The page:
Ninety-two-year-old Percival Austin Bramble, former Chief Minister of Montserrat, is the only surviving Head of Government who signed the Treaty of Chaguaramas which established the Caribbean Community. Errol Barrow, Forbes Burnham, Michael Manley and Dr. Eric Williams, the Prime Ministers of Barbados, Guyana, Jamaica and Trinidad and Tobago respectively, were the four original signatories on 4 July 1973, at Chaguaramas in Trinidad and Tobago.
Mr. Bramble signed the founding document on 17 April 1974, at a Special Conference of Heads of Government of the Commonwealth Caribbean Countries which was convened in Castries, Saint Lucia, for the purpose of signing the Treaty. George Price, the Premier of Belize; Patrick R. John, Deputy Premier of Dominica; Eric Gairy, Prime Minister of Grenada; John Compton, Premier of Saint Lucia; and James Mitchell, Premier of St. Vincent and the Grenadines, also signed at that meeting.
George H. Walter, Premier of Antigua and Barbuda and Robert L. Bradshaw, Premier of St. Kitts and Nevis signed the Treaty on 4 and 26 July 1974, respectively.
Mr. Bramble was born in the village of Cork Hill, Montserrat on 24 January 1931 to William Henry Bramble and Ann Albertha Bramble nee Daley. He first entered politics as a member of his father’s (Montserrat’s first Chief Minister) Montserrat Labour Party (MLP) in the 1966 general elections. He won the Plymouth seat with over 70 per cent of the votes, beating the other contenders, Robert Peter Riley and the veteran Robert W. Griffith. He was appointed Minister of Communications and Works for the first three years and then moved to the Ministry of Education, Health and Welfare. After being fired from the MLP a few months before the 1970 general elections, he formed the Peoples Democratic Party (PDP) and won on the first hustings that very year, becoming Montserrat’s second Chief Minister. He was again successful at the polls in his 1973 snap election.
Austin Bramble looks back on the early years of the Community with great fondness and recalls the camaraderie among the leaders. He felt that although Montserrat was the smallest Member State, it was a natural step to join CARICOM, since the Emerald Isle (name given to Montserrat) was previously a part of the West Indies Federation (1958-1962), and then the “Little Eight,” which comprised those countries who tried integration after the demise of the Federation. Attempts at having a federation of the “Little Eight” ended in 1965. Montserrat was also a member of the Caribbean Free Trade Association (CARIFTA).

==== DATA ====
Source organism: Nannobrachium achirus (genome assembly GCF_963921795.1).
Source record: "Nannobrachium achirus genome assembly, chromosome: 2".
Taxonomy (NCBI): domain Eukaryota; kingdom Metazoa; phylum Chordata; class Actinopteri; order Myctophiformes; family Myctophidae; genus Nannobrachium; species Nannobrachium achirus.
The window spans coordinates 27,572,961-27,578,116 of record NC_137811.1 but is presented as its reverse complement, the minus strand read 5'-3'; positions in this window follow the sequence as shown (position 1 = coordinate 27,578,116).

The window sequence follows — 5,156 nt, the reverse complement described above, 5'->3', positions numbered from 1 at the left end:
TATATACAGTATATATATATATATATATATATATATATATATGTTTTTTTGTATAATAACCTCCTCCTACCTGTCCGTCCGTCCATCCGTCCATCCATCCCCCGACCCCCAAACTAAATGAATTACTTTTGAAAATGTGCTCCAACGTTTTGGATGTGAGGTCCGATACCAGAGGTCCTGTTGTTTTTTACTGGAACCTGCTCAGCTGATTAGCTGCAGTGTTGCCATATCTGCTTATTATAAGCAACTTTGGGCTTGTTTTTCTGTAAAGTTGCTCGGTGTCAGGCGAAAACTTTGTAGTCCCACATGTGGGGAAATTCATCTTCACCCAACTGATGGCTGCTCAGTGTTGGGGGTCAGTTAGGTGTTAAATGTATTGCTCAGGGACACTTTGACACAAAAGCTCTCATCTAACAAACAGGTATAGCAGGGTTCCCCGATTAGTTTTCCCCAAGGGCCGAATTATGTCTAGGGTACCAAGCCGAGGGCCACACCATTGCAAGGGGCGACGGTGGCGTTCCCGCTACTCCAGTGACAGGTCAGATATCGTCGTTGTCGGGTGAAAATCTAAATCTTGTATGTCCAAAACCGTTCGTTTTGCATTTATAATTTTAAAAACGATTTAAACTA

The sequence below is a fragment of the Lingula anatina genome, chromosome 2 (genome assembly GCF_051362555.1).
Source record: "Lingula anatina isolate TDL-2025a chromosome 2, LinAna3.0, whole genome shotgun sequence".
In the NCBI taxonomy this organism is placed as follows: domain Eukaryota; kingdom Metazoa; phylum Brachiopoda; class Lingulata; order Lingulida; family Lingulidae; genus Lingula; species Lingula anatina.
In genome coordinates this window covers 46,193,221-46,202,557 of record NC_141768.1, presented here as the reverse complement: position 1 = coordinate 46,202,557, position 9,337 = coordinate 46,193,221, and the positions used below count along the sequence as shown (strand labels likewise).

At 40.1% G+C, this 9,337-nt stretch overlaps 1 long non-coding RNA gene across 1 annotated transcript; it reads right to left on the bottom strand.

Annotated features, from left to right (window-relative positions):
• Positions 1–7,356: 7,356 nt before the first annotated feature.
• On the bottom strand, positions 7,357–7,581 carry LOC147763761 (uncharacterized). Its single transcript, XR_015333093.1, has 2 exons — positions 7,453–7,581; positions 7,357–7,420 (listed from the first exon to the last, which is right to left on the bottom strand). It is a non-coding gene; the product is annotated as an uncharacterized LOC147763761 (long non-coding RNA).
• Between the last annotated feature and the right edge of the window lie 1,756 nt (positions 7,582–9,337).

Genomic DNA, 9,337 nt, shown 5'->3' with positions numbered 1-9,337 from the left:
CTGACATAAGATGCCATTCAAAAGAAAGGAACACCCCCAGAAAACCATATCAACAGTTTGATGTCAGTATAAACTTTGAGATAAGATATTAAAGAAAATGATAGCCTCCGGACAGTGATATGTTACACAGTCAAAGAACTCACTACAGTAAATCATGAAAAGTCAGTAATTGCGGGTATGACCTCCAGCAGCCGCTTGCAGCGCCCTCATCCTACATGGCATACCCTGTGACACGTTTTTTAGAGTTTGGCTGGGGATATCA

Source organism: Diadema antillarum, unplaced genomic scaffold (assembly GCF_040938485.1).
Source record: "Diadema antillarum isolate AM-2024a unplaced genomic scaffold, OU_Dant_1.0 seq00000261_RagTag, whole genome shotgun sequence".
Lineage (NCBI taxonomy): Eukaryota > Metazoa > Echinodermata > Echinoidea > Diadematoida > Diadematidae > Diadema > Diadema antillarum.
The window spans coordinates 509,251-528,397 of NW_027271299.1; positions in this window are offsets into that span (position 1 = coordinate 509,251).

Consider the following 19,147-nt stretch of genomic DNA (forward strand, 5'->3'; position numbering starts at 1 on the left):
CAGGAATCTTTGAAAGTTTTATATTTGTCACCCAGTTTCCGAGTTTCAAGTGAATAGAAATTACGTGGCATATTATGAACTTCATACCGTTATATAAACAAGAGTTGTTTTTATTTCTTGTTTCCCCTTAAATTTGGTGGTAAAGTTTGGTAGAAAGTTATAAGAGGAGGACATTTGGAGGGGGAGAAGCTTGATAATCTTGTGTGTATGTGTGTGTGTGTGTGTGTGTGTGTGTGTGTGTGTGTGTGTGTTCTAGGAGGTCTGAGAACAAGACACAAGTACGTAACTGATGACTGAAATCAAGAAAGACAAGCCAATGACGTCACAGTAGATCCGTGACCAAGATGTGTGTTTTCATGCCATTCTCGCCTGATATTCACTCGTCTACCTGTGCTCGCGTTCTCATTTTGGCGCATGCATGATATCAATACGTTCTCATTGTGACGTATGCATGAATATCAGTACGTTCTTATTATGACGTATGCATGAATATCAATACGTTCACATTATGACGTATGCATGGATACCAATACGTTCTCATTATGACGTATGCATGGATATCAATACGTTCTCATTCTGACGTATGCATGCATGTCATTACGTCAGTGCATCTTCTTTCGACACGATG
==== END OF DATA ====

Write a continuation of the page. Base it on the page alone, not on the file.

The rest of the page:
As an example of cordial relations among Heads of Government, Bramble recalls Prime Minister Eric Williams of Trinidad and Tobago facilitating his travel to Trinidad to negotiate an assistance package from Trinidad and Tobago to Montserrat. Trinidad and Tobago made a cash contribution of EC$100, 000 to facilitate technical advice on industrial relations in Montserrat. The Eric Williams government also provided six trained primary school teachers indefinitely, in support of Montserrat’s programme to accelerate the training of primary school teachers.
In preparation for its entry to CARICOM, Montserrat and CARICOM’s More Developed Countries (MDCs) signed a Memorandum of Understanding (MoU). That MoU mapped out a package of support for Montserrat, including help for industrial development, access to funds under the Commonwealth Caribbean Technical Assistance Programme, and support for the development of the agriculture sector, among other areas. From that MoU, Montserrat also benefitted from free access to teacher training facilities in Guyana and Barbados; and Jamaica contributed to capacity-building within the public service.
Last man standing
Today, Mr. Bramble gives thanks for life, but feels remorseful that he is the only surviving Head of State from those early days. It is a realisation of the passage of time and literally being ‘the last man standing’ from a generation past. That generation carved a path for the future, understanding that small states needed each other for survival.
There were trepidations and faltering along the way. He recalls his own caution proceeding with the Common External Tariff (CET), thinking that it would put Montserrat consumers at a disadvantage. But he appreciated the support given to his island from the Region and is proud to have guided Montserrat to join CARICOM.
Although leaving active politics decades ago, he keeps abreast of the political and socio-economic issues in Montserrat and in the Region and gives advice when asked. His encouragement is for persons to speak the truth, which he thinks is such a rare but necessary tenet for success and fairness in all facets of life.
The former Chief Minister currently resides in London but has every intention to return home. He is extremely proud that his granddaughter, Pia Nicholls, who lives in Antigua and Barbuda, is now a CARICOM Youth Ambassador.
Mr. Bramble has only best wishes for the Caribbean Community and extends blessings for the work ahead. (Salas Hamilton)